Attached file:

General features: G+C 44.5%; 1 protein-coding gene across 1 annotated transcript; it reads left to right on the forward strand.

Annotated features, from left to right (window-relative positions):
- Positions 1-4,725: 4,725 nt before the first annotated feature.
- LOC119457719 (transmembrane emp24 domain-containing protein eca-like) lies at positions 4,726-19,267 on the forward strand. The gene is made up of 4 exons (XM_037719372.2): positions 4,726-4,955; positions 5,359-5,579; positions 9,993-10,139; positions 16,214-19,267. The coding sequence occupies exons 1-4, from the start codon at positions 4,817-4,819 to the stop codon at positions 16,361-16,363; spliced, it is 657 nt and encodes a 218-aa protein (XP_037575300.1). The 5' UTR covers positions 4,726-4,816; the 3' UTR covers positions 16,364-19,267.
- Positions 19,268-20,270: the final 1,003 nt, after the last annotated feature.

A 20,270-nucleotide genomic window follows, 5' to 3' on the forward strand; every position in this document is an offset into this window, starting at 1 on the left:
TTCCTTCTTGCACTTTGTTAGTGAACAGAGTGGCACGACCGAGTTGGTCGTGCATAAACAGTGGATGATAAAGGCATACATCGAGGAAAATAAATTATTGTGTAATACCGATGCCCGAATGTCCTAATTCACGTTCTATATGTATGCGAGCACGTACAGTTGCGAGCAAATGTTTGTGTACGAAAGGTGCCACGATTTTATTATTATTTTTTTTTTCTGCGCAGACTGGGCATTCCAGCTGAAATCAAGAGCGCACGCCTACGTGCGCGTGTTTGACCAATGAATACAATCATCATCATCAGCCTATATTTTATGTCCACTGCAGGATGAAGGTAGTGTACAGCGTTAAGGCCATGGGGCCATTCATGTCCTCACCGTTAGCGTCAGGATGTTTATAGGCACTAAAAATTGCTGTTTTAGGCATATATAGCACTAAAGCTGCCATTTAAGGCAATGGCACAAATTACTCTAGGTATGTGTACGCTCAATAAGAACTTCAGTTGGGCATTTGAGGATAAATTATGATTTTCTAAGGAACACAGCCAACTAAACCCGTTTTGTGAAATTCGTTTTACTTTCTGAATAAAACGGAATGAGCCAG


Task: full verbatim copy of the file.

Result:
General features: G+C 44.5%; 1 protein-coding gene across 1 annotated transcript; it reads left to right on the forward strand.

Annotated features, from left to right (window-relative positions):
- Positions 1-4,725: 4,725 nt before the first annotated feature.
- LOC119457719 (transmembrane emp24 domain-containing protein eca-like) lies at positions 4,726-19,267 on the forward strand. The gene is made up of 4 exons (XM_037719372.2): positions 4,726-4,955; positions 5,359-5,579; positions 9,993-10,139; positions 16,214-19,267. The coding sequence occupies exons 1-4, from the start codon at positions 4,817-4,819 to the stop codon at positions 16,361-16,363; spliced, it is 657 nt and encodes a 218-aa protein (XP_037575300.1). The 5' UTR covers positions 4,726-4,816; the 3' UTR covers positions 16,364-19,267.
- Positions 19,268-20,270: the final 1,003 nt, after the last annotated feature.

A 20,270-nucleotide genomic window follows, 5' to 3' on the forward strand; every position in this document is an offset into this window, starting at 1 on the left:
TTCCTTCTTGCACTTTGTTAGTGAACAGAGTGGCACGACCGAGTTGGTCGTGCATAAACAGTGGATGATAAAGGCATACATCGAGGAAAATAAATTATTGTGTAATACCGATGCCCGAATGTCCTAATTCACGTTCTATATGTATGCGAGCACGTACAGTTGCGAGCAAATGTTTGTGTACGAAAGGTGCCACGATTTTATTATTATTTTTTTTTTCTGCGCAGACTGGGCATTCCAGCTGAAATCAAGAGCGCACGCCTACGTGCGCGTGTTTGACCAATGAATACAATCATCATCATCAGCCTATATTTTATGTCCACTGCAGGATGAAGGTAGTGTACAGCGTTAAGGCCATGGGGCCATTCATGTCCTCACCGTTAGCGTCAGGATGTTTATAGGCACTAAAAATTGCTGTTTTAGGCATATATAGCACTAAAGCTGCCATTTAAGGCAATGGCACAAATTACTCTAGGTATGTGTACGCTCAATAAGAACTTCAGTTGGGCATTTGAGGATAAATTATGATTTTCTAAGGAACACAGCCAACTAAACCCGTTTTGTGAAATTCGTTTTACTTTCTGAATAAAACGGAATGAGCCAG